Hosted by the Silicon Flatirons Center for Law, Technology, and Entrepreneurship and the Tech Policy Lab at the University of Washington
Companies produce and sell, and academics study and research. This tidy line, which has probably never accurately described reality, has been revealed to be illusory by the recent crush of news about the ways in which profit-seeking companies today research and study their customers constantly. Whether to improve their products and services or to advance the pursuit of knowledge (or both, or something in between), we have been introduced to many important research studies emanating not from Academia but instead from Silicon Valley: Netflix and Amazon know that if you like this, you’ll also like that; OK Cupid investigates the dynamics of human dating and attraction; Target knows if you’re pregnant and when you’re due; and Facebook studies the way human emotion spreads.
This last study, the Facebook “emotion contagion study,” led to a firestorm of online commentary when it was revealed in June 2014. The outpouring of blog posts, newspaper articles, and tweets raised dozens of fascinating questions that demand answers, so as an experiment of our own, on Thursday, December 4, 2014, the Silicon Flatirons Center will assemble some of the many astute and interesting commenters from that episode, together with other thought leaders from the academy, industry, civil society, and the legal community, to talk about the changing face of science, research, and ethics.
The first panel will debate whether we should be alarmed by the type of human social science currently taking place on online services. Call it A/B testing, product development, marketing studies, or human subject studies, companies now routinely manipulate what we see, hear, think, and feel. But companies have been doing this for years, for example in advertising, so is this a new fear? Is this treating people as lab rats, giving consumers what they want, or something else? Is it justified by the way this research improves services, often precisely in the way consumers want?
The second panel will focus on the changing nature of science and research, particularly focused on the public versus private divide. How does the data a company can access about human behavior differ from what non-affiliated researchers can access, and is this a new phenomenon? What is happening to the academic traditions of peer review and public release of research? Do the best social science Ph.D graduates feel more of a pull from corporate work over academic work, and does that matter? Isn’t the world better off knowing what types of research are being conducted within corporations?
The third and fourth panels will discuss how to ensure the ethics of human subjects research going forward, with the third focusing on the substance and the fourth on the procedures and institutions of research. The third panel will consider whether “informed consent” is a viable concept in the Big Data age. Can Terms of Service ever qualify as informed consent? What about the so-called “Fair Information Practice Principles”? Do they protect against the kind of harms the second panel debated?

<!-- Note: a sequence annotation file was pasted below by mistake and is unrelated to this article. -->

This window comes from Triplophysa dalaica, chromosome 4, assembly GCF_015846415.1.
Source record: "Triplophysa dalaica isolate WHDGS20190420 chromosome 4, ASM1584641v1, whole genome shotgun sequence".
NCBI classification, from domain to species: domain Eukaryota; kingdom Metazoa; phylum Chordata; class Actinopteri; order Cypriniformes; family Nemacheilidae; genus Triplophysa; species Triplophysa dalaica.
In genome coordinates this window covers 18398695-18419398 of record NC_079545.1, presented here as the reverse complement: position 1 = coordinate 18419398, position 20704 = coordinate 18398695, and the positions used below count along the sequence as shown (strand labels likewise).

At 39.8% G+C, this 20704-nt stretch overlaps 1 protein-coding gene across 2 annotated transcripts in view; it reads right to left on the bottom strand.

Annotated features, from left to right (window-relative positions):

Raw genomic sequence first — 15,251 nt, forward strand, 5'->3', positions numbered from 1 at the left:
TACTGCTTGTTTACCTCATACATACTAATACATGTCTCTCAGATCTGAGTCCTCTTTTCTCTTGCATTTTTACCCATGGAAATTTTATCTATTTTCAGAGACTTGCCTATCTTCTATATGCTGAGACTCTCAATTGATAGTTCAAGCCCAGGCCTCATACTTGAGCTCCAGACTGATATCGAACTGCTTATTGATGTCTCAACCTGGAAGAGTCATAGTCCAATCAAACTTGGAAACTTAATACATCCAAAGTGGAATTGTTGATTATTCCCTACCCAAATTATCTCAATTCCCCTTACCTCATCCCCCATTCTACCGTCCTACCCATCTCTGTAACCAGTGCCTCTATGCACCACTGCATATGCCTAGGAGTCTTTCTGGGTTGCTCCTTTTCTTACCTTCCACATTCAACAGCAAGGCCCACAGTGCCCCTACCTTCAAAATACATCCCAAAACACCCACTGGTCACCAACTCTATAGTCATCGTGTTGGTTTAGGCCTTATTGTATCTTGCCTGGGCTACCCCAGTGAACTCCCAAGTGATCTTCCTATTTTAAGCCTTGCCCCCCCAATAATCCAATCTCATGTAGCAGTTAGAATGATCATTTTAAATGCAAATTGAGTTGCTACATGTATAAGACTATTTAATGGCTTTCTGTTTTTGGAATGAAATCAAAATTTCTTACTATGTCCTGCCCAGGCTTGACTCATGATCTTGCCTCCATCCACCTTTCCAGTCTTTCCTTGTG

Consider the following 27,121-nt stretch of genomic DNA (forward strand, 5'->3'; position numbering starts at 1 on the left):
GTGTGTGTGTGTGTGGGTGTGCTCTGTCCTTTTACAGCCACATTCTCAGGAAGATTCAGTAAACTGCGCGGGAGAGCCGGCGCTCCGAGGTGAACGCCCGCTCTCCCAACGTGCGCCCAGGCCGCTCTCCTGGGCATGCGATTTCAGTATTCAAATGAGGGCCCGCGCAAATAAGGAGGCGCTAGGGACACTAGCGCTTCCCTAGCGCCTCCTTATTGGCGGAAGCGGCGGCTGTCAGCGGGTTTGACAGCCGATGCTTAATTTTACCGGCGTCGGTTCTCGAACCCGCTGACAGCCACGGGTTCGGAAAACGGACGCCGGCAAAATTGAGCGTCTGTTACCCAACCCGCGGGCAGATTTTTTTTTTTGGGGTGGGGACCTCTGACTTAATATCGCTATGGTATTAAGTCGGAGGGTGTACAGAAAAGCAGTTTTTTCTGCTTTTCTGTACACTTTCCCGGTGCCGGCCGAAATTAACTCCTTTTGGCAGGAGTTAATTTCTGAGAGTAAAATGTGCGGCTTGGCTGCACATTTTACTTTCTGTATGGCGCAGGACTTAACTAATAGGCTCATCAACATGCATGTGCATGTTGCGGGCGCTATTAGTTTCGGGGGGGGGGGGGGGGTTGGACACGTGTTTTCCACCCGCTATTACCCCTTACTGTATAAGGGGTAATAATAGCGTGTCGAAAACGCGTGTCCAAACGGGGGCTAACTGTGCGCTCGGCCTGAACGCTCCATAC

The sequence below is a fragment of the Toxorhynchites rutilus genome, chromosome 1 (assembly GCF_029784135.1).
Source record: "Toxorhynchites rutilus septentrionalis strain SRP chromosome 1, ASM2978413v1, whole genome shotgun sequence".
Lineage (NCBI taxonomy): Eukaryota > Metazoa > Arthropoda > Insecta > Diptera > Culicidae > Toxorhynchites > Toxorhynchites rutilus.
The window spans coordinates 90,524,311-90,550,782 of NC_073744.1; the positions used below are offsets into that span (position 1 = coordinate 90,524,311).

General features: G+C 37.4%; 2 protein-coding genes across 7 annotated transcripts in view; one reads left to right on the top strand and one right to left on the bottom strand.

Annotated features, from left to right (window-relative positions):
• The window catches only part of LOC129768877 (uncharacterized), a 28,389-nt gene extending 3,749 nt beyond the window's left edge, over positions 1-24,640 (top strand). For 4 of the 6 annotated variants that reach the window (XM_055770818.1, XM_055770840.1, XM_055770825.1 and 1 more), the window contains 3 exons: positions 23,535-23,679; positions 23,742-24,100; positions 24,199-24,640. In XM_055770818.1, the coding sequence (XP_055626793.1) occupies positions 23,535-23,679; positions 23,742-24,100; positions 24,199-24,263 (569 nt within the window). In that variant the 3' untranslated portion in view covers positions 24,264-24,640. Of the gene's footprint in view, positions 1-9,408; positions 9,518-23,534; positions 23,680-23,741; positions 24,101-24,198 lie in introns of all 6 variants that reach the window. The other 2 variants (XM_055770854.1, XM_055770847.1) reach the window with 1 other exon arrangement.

The fourth panel will look at the institutions for ethical review, with a particular focus on the history and current status of institutional review boards, or IRBs. Should corporations set up consumer review boards or institutional review boards, as some have proposed? Are there incentives to push companies to shore up their standards of ethical review? What role does law play? What role does law enforcement play?
Panel One: A/B Testing and Manipulation Online: Should We Care?
- Paul Ohm — Moderator
Associate Professor of Law, Associate Dean for Academic Affairs
- Tal Yarkoni — Presenter
Research Assistant Professor, Department of Psychology, University of Texas
- Zeynep Tufekci — Presenter
Assistant Professor, iSchool and Department of Sociology, University of North Carolina - Chapel Hill
- Kashmir Hill — Commenter
Senior Editor, Fusion
- Rob Sherman — Commenter
Deputy Chief Privacy Officer, Facebook
- Matthew Boeckman — Commenter
Vice President: DevOps, Craftsy
Panel Two: The Changing Nature of Science and Research: The Public and Private Divide
- Meg Ambrose — Moderator
Assistant Professor, Communication, Culture, and Technology (CCT), Georgetown University
- Edward Felten — Presenter
Deputy U.S. Chief Technology Officer, White House
- Chris Calabrese — Commenter
Senior Policy Director, Center for Democracy & Technology
- Jill Dupré — Commenter
Associate Director, ATLAS Institute, CU Boulder
- Aaron Burstein — Commenter
Attorney Advisor, Federal Trade Commission
Panel Three: Ethical Standards for Human Subjects Research
- Harry Surden — Moderator
Professor of Law, University of Colorado Law School
- Michelle Meyer — Presenter
Assistant Professor and Director of Bioethics Policy, Union Graduate College-Icahn School of Medicine at Mount Sinai
- James Grimmelmann — Presenter
Professor of Law, University of Maryland
- Janice Tsai — Commenter
Global Privacy Manager, Microsoft Research
- Claire Dunne — Commenter
IRB Program Director, University of Colorado
Panel Four: Institutions for Ensuring and Policing Ethical Standards
- Nicole Day — Moderator
Associate, Holland & Hart LLP
- Omer Tene — Presenter
Vice President, Chief Knowledge Officer, International Association of Privacy Professionals
- Julie Brill — Commenter
Commissioner, Federal Trade Commission
- Jason Haislmaier — Commenter
Partner, Bryan Cave Leighton Paisner LLP
- Ryan Calo — Commenter
Lane Powell and D. Wayne Gittinger Associate Professor, University of Washington School of Law